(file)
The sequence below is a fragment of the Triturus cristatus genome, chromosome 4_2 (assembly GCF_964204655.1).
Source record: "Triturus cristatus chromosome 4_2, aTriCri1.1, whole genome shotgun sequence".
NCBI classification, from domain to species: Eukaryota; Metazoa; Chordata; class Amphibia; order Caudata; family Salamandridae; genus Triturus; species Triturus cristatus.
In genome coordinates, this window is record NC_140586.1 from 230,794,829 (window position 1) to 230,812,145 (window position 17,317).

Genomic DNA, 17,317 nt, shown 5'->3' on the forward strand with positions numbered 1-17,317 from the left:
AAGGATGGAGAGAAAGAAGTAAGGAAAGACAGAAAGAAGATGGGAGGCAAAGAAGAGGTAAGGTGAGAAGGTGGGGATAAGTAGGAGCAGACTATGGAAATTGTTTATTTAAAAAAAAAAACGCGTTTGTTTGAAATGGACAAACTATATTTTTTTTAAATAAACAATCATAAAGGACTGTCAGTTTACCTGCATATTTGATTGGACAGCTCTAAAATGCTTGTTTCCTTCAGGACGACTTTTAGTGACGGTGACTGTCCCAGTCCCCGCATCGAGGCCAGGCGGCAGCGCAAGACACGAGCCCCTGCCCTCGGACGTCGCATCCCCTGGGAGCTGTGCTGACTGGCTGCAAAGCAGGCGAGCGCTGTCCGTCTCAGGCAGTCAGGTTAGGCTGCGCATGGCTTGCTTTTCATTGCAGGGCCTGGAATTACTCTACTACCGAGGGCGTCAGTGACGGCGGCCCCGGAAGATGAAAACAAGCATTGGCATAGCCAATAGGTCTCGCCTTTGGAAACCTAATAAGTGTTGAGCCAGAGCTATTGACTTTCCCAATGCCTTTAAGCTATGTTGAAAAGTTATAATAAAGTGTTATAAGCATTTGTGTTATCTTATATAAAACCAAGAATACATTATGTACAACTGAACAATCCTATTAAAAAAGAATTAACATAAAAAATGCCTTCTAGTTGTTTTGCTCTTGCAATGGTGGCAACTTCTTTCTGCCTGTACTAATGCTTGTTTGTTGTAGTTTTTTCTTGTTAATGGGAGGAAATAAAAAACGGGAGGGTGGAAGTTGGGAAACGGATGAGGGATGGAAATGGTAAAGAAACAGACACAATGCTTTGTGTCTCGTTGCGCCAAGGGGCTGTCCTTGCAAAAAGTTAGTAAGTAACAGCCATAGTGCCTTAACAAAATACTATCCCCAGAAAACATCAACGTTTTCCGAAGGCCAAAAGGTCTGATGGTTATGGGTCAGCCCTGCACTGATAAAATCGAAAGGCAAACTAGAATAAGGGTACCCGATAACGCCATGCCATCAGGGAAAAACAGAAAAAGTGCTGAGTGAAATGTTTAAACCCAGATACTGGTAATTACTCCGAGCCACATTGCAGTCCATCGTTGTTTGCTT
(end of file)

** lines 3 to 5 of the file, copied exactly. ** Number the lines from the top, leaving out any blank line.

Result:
NCBI classification, from domain to species: Eukaryota; Metazoa; Chordata; class Amphibia; order Caudata; family Salamandridae; genus Triturus; species Triturus cristatus.
In genome coordinates, this window is record NC_140586.1 from 230,794,829 (window position 1) to 230,812,145 (window position 17,317).

Genomic DNA, 17,317 nt, shown 5'->3' on the forward strand with positions numbered 1-17,317 from the left: